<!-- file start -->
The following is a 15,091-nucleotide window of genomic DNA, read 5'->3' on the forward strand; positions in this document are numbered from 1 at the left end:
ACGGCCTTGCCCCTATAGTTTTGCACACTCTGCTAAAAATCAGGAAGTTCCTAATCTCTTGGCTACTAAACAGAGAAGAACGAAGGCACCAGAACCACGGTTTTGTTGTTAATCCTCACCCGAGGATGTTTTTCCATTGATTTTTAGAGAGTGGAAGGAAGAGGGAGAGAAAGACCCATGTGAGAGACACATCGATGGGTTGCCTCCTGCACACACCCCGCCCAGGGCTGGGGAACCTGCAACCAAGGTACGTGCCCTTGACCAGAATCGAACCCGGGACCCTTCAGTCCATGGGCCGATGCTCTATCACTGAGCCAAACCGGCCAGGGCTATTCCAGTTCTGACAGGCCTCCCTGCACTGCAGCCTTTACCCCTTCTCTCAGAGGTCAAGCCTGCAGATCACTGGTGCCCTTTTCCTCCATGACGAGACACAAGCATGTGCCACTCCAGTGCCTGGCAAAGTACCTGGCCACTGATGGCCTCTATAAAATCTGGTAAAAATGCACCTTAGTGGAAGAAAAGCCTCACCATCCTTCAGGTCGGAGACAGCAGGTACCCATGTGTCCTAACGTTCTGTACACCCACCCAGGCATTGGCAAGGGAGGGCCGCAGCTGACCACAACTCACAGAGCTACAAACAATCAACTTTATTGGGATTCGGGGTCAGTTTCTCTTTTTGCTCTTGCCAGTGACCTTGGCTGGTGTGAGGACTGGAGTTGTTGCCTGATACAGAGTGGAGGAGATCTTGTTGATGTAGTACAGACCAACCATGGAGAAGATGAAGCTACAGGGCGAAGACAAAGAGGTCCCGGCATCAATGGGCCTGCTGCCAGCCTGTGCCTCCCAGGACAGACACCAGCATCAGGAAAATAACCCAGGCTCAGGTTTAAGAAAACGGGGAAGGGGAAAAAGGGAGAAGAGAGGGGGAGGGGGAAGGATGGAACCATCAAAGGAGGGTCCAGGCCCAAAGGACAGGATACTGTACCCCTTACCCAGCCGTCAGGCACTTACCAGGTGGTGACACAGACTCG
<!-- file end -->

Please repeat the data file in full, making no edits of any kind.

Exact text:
The following is a 15,091-nucleotide window of genomic DNA, read 5'->3' on the forward strand; positions in this document are numbered from 1 at the left end:
ACGGCCTTGCCCCTATAGTTTTGCACACTCTGCTAAAAATCAGGAAGTTCCTAATCTCTTGGCTACTAAACAGAGAAGAACGAAGGCACCAGAACCACGGTTTTGTTGTTAATCCTCACCCGAGGATGTTTTTCCATTGATTTTTAGAGAGTGGAAGGAAGAGGGAGAGAAAGACCCATGTGAGAGACACATCGATGGGTTGCCTCCTGCACACACCCCGCCCAGGGCTGGGGAACCTGCAACCAAGGTACGTGCCCTTGACCAGAATCGAACCCGGGACCCTTCAGTCCATGGGCCGATGCTCTATCACTGAGCCAAACCGGCCAGGGCTATTCCAGTTCTGACAGGCCTCCCTGCACTGCAGCCTTTACCCCTTCTCTCAGAGGTCAAGCCTGCAGATCACTGGTGCCCTTTTCCTCCATGACGAGACACAAGCATGTGCCACTCCAGTGCCTGGCAAAGTACCTGGCCACTGATGGCCTCTATAAAATCTGGTAAAAATGCACCTTAGTGGAAGAAAAGCCTCACCATCCTTCAGGTCGGAGACAGCAGGTACCCATGTGTCCTAACGTTCTGTACACCCACCCAGGCATTGGCAAGGGAGGGCCGCAGCTGACCACAACTCACAGAGCTACAAACAATCAACTTTATTGGGATTCGGGGTCAGTTTCTCTTTTTGCTCTTGCCAGTGACCTTGGCTGGTGTGAGGACTGGAGTTGTTGCCTGATACAGAGTGGAGGAGATCTTGTTGATGTAGTACAGACCAACCATGGAGAAGATGAAGCTACAGGGCGAAGACAAAGAGGTCCCGGCATCAATGGGCCTGCTGCCAGCCTGTGCCTCCCAGGACAGACACCAGCATCAGGAAAATAACCCAGGCTCAGGTTTAAGAAAACGGGGAAGGGGAAAAAGGGAGAAGAGAGGGGGAGGGGGAAGGATGGAACCATCAAAGGAGGGTCCAGGCCCAAAGGACAGGATACTGTACCCCTTACCCAGCCGTCAGGCACTTACCAGGTGGTGACACAGACTCG